Richard Platt


British author Richard Platt joins LitPick for Six Minutes with an Author!

Richard has been writing since 1983 and has had nearly 100 books published by Oxford University Press, Kingfisher, Walker Books, Franklin Watts, Dorling Kindersley and other publishers. Most of these books are illustrated information books for children, but Richard has also written children’s stories and several books for adults. Some have won prizes: Pirate Diary (Walker Books) won a Smarties silver prize and a Blue Peter award. Three other books reached the Royal Society science prize shortlist. Richard has also written restaurant reviews, corporate reports, TV scripts and museum interpretation, and has appeared on TV and radio.

How did you get started writing?

Well, I kind of tumbled into it. I was a keen photographer, and studied photography at college, and I started writing articles for photography magazines. I began to write a monthly column about photography, then books about how to take better pictures. I started writing books for children after I went to work for a publishing company, Dorling Kindersley.

Who influenced you?

Many, many people influenced me, and it's hard to single one out. But I guess that David Macaulay was significant. His book The Way Things Work took a wacky look at technology, a subject I love writing about. Also when I was young I read Tolkien's books, and particularly enjoyed Gormenghast

Do you have a favorite book/subject/character/setting?

Not sure if you mean my books or those of others? Of my own writing, I am particularly attached to Double Crossing, a novel I wrote a few years ago. It describes the adventures of an Irish orphan who travels to New York and gets kidnapped by a crime gang. When writing it I learned so much from the wonderful editors at Walker Books, and they created a really beautiful book.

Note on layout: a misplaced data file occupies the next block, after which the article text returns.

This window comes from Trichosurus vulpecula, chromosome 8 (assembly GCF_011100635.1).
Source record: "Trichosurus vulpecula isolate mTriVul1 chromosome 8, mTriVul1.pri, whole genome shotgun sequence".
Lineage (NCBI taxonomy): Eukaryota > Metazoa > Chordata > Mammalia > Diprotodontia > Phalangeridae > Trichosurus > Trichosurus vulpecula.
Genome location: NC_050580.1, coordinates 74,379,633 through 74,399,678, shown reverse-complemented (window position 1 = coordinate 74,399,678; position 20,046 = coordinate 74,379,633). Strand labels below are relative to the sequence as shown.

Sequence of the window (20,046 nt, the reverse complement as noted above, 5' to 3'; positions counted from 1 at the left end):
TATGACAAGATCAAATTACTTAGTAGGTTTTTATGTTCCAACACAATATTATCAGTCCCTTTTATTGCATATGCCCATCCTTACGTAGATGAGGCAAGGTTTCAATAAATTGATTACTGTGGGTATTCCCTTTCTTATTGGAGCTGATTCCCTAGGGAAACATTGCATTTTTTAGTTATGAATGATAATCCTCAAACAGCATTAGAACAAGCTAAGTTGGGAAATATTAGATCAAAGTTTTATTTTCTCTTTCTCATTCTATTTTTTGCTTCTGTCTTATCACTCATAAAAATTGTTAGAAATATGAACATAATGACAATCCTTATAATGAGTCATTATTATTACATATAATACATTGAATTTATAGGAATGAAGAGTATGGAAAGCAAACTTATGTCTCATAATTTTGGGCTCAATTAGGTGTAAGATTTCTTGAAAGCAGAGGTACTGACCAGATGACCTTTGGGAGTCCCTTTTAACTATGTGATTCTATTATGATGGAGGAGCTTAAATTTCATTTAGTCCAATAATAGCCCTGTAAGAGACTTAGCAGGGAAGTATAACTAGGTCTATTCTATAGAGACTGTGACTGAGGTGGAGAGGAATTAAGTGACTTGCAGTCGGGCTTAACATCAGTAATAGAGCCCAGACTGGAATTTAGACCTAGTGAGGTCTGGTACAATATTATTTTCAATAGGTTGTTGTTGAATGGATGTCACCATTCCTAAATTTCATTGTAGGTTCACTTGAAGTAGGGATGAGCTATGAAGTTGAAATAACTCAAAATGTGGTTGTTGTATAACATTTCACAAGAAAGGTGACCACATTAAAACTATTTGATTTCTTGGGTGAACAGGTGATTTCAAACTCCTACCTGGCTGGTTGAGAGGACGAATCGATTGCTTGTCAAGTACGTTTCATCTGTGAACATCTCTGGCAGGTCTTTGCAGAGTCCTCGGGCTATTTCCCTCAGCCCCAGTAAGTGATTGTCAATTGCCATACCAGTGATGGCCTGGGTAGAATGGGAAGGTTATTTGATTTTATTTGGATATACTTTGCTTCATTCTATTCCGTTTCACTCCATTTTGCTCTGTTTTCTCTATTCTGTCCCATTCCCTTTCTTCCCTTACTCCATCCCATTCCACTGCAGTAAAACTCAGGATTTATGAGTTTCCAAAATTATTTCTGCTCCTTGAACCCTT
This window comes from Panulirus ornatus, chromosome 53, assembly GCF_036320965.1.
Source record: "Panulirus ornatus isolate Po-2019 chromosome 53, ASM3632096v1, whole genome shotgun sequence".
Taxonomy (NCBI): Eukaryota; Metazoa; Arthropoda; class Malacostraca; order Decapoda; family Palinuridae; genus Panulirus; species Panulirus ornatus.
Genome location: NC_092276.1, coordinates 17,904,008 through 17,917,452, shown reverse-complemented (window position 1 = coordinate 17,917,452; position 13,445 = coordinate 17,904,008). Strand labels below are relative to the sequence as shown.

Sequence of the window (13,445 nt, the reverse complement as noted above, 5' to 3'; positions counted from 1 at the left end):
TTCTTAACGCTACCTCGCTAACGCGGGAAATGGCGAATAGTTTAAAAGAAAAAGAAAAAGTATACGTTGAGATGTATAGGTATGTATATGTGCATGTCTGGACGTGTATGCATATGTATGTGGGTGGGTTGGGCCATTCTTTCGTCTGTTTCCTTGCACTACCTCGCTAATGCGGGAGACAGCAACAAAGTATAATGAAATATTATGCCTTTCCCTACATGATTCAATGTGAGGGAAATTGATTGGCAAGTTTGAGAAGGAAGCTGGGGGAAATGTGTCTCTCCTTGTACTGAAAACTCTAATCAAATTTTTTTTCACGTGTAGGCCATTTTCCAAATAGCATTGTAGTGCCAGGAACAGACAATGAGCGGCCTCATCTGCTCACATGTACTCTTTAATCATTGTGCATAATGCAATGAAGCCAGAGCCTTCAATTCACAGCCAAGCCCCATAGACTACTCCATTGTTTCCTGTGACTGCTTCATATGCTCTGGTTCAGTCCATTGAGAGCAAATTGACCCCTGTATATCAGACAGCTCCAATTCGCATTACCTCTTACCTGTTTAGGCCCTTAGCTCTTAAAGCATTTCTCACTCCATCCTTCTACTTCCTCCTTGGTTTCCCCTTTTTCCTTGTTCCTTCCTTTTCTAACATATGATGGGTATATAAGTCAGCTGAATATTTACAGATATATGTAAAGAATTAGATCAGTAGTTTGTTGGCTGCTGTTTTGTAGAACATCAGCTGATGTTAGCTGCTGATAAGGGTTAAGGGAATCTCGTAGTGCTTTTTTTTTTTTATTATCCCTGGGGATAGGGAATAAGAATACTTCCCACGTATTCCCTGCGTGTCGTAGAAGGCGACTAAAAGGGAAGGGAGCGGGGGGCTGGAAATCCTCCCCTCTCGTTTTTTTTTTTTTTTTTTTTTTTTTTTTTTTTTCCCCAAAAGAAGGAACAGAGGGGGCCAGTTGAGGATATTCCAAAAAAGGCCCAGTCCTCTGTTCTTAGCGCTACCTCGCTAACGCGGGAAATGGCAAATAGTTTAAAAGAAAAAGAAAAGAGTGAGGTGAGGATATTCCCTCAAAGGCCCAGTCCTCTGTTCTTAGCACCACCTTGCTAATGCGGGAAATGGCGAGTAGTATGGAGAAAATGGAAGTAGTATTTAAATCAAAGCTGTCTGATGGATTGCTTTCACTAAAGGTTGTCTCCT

What advice do you have for someone who wants to be an author?

In a word, "Don't!" It's great to want to write, and I would greatly encourage you to go ahead and do this. Writing is a wonderful, truly rewarding experience. With your words you can create fantasy worlds, or become anyone you want. But being an author, and earning a living from your writing is very, very hard indeed, and is getting more difficult all the time. Just write, and enjoy writing, and if you write well, you may earn a little money from it. 

Where is your favorite place to write?

Any author will tell you that pounding a keyboard is just one small part of writing. The thinking that comes before the typing takes up far more time. And I do my best thinking on my bike, whizzing round country lanes, or panting up Battery Hill, near where I live in Hastings, England. 

What else would you like to tell us?

    •       I’m a closet geek, and enjoy programming computers

    •       I can repair clocks and make string out of stinging nettles

    •       I love cooking, especially pizza, and chocolate ice-cream


Richard, thank you for spending six minutes with LitPick’s readers. Enjoy riding your bike! 

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